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A new report shines a light on cruel farming of Aussie crocodiles by French luxury brands

Thousands more Australian saltwater crocodiles could be cruelly farmed and killed for their skins unless the Federal Government acts, according to a new report by animal welfare charity, World Animal Protection.

French luxury brand Hermès plans to greatly expand their farming of Australian saltwater crocodiles in Australia’s Northern Territory, by up to 50,000 crocodiles if plans for an additional crocodile facility proceed. 

Australia accounts for 60% of the global trade in saltwater crocodile skins, with two thirds of that produced in the Northern Territory. 

Fashion Victims outlines that three to four crocodiles are killed to produce skins ‘fit’ for high-end items such as Hermès handbags. These sentient animals are farmed in crowded, plastic-lined enclosures to protect their skin from damage before a brutal slaughter. Crocodiles experience pain and pleasure and in the wild will live for around 70 years but in captivity are killed at around two to three years of age.

The new Hermès farm comes as the use of exotic skins is becoming increasingly controversial; leading brands like Chanel, Victoria Beckham, , Mulberry, Karl Lagerfeld, Vivienne Westwood and Tommy Hilfiger have committed to or are moving away from using exotic skins and wild animals in their products, shifting to humane and sustainable alternatives.

Head of Campaigns at World Animal Protection, Ben Pearson said:

“Farmed crocodiles are wild animals, not handbags. They are sentient beings who deserve to enjoy a wild life, not languish in plastic-lined pens for the profits of French fashion houses. They don't deserve to pay the hefty price of their life for an expensive handbag.”

“Using crocodile skins for handbags will inevitably fall out of fashion. We have already seen this with other grotesque practices such as the use of fox and mink fur for coats and gloves.

A recent poll, conducted by World Animal Protection, found Australians were largely unaware of the cruel industry with 74% of people not aware how Australian crocodiles were being farmed and killed for their skin*. The polling also showed that most Australians (88%) were  unaware that French luxury companies like Hermès and Louis Vuitton (LVMH) owned most of the Northern Territory’s crocodile farms*.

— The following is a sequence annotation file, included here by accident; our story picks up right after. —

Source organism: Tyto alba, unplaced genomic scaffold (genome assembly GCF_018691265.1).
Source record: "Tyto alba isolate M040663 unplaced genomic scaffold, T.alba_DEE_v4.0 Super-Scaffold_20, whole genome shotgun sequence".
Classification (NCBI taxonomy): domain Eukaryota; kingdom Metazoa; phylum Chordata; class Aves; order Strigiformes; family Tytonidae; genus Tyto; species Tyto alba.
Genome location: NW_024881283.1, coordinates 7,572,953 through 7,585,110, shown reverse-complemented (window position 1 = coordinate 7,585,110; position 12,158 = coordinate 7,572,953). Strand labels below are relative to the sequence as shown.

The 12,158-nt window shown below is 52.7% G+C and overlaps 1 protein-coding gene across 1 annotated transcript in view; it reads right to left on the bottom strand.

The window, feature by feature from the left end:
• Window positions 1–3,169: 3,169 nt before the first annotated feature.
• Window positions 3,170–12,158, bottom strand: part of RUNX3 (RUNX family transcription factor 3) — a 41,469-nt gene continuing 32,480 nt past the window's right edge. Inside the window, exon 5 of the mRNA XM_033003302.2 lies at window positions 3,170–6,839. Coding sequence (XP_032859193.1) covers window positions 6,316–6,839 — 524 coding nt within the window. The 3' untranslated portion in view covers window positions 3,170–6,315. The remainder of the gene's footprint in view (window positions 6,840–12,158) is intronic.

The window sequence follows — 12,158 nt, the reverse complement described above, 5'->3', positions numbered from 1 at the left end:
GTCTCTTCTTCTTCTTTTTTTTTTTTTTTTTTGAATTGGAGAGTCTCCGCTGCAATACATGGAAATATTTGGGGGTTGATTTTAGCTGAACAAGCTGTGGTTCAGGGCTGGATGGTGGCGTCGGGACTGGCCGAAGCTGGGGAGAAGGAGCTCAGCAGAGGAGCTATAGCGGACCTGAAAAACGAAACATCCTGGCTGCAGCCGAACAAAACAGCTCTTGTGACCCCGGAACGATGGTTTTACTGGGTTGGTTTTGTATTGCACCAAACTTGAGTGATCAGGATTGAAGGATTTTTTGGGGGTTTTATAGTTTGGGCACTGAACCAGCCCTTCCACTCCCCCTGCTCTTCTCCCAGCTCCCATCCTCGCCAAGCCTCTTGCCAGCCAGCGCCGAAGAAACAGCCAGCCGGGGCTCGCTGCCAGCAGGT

The welfare of crocodiles on these farms is governed by an outdated and inadequate Code of Practice that relies on decades-old science. It was meant to be updated years ago but has not been.

“We are calling on the Minister for Environment, Sussan Ley, to stop the expansion of this cruel and barbaric industry, by rejecting an export permit for the Hermès crocodile farm. As Environment Minister she has obligations to promote the humane treatment of wildlife. Crocodile farming is the exact opposite, Mr Pearson added.

“An expansion of crocodile farming would also send a message to the international community that the Australian Government believes the farming of wild animals and wild animal products is acceptable. Instead, they should be sending a signal that it is not and that the trade in wild animals and wild animal products must be phased out.

“The wildlife trade is not only a source of animal suffering but threatens human health by creating conditions that could lead to future pandemics. We must accept that human wellbeing is intrinsically linked to the health of animals and the natural world.”

Every day, thousands of wild animals are poached or farmed and sold into the cruel global multi-billion-dollar commercial trade. World Animal Protection is working to shift the way the world views wild animals, so they are no longer treated as mere assets to be exploited for commercial gain.

The global NGO has been lobbying the G20 world leaders - of which Australia is a member - to end the global wildlife trade, and has received 1.1 million petition signatures.

World Animal Protection is calling on the Australian Government to work on a time-bound phase-out of the industry.